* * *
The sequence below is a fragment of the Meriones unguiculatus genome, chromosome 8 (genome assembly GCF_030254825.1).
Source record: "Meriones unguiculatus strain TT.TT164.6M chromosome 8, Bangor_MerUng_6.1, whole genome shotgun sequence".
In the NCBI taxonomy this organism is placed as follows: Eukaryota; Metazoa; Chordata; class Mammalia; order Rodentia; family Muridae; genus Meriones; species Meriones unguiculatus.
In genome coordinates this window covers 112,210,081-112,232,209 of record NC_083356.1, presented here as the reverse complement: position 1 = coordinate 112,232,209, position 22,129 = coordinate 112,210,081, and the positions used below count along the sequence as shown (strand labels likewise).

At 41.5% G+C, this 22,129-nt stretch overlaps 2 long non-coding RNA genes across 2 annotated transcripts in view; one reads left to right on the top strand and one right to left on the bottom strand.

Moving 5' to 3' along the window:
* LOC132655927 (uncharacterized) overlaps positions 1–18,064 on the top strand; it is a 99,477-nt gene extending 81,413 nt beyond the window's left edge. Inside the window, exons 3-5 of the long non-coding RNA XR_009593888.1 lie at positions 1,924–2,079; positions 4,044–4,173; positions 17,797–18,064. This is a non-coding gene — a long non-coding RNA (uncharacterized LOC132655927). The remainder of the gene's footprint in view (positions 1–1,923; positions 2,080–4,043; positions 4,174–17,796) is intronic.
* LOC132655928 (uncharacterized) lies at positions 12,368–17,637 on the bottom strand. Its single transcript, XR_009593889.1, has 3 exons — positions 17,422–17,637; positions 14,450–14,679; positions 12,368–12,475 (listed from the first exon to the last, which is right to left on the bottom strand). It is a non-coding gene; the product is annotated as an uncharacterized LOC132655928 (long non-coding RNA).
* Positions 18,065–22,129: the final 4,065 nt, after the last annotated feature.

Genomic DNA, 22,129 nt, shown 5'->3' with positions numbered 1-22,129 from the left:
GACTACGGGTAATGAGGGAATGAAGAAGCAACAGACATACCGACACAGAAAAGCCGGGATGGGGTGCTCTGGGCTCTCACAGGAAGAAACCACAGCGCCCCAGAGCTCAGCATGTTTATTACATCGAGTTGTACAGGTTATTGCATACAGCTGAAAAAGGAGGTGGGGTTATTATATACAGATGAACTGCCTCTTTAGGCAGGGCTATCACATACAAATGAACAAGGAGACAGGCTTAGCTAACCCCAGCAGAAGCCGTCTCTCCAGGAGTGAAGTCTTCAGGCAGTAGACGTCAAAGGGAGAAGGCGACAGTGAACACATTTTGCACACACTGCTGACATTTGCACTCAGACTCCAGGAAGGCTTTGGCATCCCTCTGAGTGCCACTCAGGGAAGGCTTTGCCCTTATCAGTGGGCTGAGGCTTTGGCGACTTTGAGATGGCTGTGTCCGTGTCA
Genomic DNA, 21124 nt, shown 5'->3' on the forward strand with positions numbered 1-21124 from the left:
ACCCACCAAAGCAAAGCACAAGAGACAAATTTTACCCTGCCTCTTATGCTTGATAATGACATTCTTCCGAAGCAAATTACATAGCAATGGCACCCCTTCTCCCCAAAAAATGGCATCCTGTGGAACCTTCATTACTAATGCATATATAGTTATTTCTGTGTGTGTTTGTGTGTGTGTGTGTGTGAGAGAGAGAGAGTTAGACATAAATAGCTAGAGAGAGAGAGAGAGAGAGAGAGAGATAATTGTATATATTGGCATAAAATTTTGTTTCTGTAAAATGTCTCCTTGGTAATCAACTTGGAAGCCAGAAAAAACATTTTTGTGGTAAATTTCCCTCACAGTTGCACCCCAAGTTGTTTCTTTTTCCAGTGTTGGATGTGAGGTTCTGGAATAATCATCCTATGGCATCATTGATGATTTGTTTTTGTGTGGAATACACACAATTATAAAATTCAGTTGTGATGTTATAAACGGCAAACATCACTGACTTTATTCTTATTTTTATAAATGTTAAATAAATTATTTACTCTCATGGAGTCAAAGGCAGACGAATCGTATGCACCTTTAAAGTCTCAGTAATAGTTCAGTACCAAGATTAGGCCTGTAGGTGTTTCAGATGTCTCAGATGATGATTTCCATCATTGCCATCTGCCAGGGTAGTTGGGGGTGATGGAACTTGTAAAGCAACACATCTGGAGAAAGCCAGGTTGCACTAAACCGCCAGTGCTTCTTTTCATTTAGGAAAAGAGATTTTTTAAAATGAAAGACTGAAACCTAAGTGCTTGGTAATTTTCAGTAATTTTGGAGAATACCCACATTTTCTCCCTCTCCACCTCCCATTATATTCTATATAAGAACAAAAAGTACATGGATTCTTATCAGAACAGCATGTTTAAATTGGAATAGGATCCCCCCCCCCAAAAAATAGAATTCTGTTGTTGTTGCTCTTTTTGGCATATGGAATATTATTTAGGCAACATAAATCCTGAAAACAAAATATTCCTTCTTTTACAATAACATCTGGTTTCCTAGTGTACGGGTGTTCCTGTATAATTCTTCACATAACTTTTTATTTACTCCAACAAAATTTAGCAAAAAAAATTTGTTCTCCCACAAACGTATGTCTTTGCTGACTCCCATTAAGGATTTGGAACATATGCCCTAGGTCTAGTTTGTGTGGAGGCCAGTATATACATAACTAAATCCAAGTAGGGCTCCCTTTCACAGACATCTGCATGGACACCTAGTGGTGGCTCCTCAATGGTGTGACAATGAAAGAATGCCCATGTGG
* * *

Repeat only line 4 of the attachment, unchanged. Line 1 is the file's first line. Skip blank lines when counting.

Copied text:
In genome coordinates this window covers 112,210,081-112,232,209 of record NC_083356.1, presented here as the reverse complement: position 1 = coordinate 112,232,209, position 22,129 = coordinate 112,210,081, and the positions used below count along the sequence as shown (strand labels likewise).